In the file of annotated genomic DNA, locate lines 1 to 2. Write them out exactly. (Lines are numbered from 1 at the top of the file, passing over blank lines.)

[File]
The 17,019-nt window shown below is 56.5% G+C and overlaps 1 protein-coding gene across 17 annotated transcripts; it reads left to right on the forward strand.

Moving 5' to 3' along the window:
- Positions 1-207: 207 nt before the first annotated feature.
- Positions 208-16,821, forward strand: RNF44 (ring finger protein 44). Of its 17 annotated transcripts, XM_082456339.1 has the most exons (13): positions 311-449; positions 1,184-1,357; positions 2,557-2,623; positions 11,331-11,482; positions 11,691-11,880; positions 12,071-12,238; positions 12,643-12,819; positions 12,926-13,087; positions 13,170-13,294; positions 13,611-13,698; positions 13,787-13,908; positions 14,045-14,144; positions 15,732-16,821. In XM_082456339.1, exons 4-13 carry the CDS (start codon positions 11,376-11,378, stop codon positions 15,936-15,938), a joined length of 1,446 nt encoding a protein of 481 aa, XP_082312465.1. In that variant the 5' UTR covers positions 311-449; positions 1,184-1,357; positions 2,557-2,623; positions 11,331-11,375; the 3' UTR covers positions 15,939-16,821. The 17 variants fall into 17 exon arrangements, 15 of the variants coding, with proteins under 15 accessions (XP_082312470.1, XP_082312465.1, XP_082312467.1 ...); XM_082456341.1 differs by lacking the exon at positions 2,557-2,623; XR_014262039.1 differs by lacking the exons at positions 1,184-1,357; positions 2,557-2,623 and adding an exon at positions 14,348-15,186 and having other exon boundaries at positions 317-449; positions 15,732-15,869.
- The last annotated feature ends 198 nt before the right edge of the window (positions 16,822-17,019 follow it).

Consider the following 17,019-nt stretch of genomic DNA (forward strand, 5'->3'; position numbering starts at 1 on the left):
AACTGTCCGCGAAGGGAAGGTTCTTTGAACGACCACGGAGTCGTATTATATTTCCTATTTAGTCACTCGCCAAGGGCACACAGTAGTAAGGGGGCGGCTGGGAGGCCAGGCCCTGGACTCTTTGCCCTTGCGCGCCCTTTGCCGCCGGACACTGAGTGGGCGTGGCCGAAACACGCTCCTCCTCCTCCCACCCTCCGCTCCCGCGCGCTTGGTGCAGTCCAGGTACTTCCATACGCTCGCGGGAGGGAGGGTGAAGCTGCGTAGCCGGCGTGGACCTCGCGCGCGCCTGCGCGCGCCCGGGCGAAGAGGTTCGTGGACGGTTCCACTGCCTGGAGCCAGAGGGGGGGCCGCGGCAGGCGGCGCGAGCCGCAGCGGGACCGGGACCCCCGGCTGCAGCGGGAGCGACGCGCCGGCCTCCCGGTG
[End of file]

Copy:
The 17,019-nt window shown below is 56.5% G+C and overlaps 1 protein-coding gene across 17 annotated transcripts; it reads left to right on the forward strand.

Moving 5' to 3' along the window: